Justice Minister Judith Collins is defending her position on not trying to get changes to MMP.
The Government is being accused of putting its own interests first by ditching proposed changes to the voting system.
In November 2012, the Electoral Commission released its review of the Mixed Member Proportional system, estimated to have cost $1.4 million.
The commission recommended dropping the party vote threshold from 5% to 4% and scrapping the "coat-tails rule", which would stop a party that won an electorate seat bringing in extra list MPs unless it reached the party vote threshold.
However, Ms Collins said the changes would have been significant and can't be done without widespread support.
On Wednesday, she released a table of what different parties want, which shows that the National Party rejects both changes.
Ms Collins said there is not enough support in Parliament to change the voting system and it is not her role to get consensus from parties on the matter.
"If these parties want changes, they should come and talk to each other. It's not my role, for goodness sake. I've asked them what they would like and they were utterly free to go and discuss things with other party leaders. But I'm not in charge of these other parties."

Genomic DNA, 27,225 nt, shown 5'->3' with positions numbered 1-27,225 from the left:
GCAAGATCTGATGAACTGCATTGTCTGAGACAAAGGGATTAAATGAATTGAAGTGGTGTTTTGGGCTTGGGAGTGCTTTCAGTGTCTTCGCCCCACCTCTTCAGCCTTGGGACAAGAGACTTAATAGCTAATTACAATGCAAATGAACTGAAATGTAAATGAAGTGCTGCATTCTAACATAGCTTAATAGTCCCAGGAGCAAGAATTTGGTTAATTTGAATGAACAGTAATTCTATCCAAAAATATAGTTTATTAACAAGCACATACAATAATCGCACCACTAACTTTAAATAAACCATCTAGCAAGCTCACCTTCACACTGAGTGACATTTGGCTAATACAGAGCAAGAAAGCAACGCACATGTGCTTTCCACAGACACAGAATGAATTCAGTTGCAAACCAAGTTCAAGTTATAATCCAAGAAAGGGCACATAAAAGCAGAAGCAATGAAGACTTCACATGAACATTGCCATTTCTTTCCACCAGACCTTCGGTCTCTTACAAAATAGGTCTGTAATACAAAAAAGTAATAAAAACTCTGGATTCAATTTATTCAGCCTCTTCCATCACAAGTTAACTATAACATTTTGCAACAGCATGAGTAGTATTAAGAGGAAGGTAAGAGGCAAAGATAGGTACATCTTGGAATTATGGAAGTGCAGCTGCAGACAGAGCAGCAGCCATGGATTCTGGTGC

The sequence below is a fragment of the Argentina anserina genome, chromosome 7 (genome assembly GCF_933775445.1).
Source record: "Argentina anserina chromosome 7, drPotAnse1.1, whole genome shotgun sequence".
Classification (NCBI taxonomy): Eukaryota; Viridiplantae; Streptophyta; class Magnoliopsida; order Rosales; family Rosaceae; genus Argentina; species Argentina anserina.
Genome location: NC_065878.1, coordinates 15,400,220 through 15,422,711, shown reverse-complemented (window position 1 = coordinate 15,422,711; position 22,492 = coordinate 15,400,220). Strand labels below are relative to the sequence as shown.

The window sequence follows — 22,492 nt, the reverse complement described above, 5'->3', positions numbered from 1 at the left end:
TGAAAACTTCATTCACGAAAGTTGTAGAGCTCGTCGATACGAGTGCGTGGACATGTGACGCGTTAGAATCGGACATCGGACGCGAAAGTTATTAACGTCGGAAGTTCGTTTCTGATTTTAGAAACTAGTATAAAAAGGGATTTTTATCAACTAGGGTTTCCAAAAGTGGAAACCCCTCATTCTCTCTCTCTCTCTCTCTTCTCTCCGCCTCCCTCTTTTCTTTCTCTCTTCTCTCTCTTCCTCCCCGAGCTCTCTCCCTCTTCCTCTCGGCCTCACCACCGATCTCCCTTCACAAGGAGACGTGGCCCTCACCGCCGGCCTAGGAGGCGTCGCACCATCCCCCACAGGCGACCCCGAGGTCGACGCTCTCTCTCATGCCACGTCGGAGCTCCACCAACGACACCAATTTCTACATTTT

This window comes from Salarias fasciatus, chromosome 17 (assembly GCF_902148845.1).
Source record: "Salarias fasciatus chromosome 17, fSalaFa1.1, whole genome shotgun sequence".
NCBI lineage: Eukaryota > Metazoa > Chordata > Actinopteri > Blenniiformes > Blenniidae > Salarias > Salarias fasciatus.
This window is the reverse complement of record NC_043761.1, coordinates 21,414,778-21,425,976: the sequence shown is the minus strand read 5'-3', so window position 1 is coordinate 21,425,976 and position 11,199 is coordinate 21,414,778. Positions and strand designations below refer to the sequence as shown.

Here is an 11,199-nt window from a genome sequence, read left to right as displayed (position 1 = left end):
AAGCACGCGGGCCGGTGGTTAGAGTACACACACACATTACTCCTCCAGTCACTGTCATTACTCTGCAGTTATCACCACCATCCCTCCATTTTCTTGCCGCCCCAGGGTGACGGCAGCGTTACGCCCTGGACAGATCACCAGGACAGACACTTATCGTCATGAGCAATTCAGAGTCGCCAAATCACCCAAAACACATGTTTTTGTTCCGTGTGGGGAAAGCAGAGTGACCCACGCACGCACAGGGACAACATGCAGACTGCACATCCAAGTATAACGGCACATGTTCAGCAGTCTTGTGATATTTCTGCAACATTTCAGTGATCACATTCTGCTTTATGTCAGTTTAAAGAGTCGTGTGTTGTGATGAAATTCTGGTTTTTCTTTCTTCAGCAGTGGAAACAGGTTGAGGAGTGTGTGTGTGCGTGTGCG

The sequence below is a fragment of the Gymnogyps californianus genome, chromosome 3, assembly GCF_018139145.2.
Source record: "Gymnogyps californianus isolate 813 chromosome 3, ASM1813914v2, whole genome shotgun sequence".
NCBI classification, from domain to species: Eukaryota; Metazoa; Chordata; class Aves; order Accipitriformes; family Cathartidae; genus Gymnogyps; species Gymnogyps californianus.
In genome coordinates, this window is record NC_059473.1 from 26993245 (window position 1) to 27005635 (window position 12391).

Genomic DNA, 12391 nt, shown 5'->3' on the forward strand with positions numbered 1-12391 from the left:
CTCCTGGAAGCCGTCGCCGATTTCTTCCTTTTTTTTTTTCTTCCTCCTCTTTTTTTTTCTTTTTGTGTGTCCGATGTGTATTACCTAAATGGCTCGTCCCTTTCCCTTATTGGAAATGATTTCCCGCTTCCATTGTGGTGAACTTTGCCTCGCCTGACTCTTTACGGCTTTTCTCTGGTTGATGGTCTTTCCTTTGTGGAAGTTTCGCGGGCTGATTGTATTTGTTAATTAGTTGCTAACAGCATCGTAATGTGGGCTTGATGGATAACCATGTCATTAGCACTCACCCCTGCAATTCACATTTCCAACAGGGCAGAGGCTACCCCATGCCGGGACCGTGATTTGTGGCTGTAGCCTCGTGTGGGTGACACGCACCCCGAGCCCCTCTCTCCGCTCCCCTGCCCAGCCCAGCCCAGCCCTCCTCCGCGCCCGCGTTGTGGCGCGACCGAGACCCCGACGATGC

On the coat-tails rule, the minister told Radio New Zealand's Morning Report programme that five parties want to keep the status quo and three want it abolished, so there are major differences of opinion.
"Law changes in this country require 61 votes to get through Parliament. I don't have 61 votes to bring forward the law changes suggested by the Electoral Commission. It's as simple as that."
Labour Party leader David Shearer told Morning Report he believes Parliament could reach a consensus, but that wouldn't suit the interests of the National and Act parties at the next election.
Greens' electoral reform spokesperson Holly Walker says it is politically convenient for the National Party not to make the changes. "Its potential allies and partners in the future often rely on the one electoral seat threshold."
New Zealand First says the Government has taken the easy way out for its own political advantage.
Political commentator Jon Johansson said getting cross-party agreement was an unrealistic expectation.
Ignored 'thousands of people'
A spokesperson for the group Keep MMP, Sandra Grey, says the Government has ignored advice of experts and thousands of members of the public who made submissions.
"It doesn't put them in a good light with all those people from across the political spectrum who were really keen to see some minor amendments made to MMP."
Constitutional lawyer Jordan Williams said a referendum should be held on whether to make electoral system changes.
Political scientist Colin James said a bill could have been drafted with the changes, then scrutinised through a select committee process.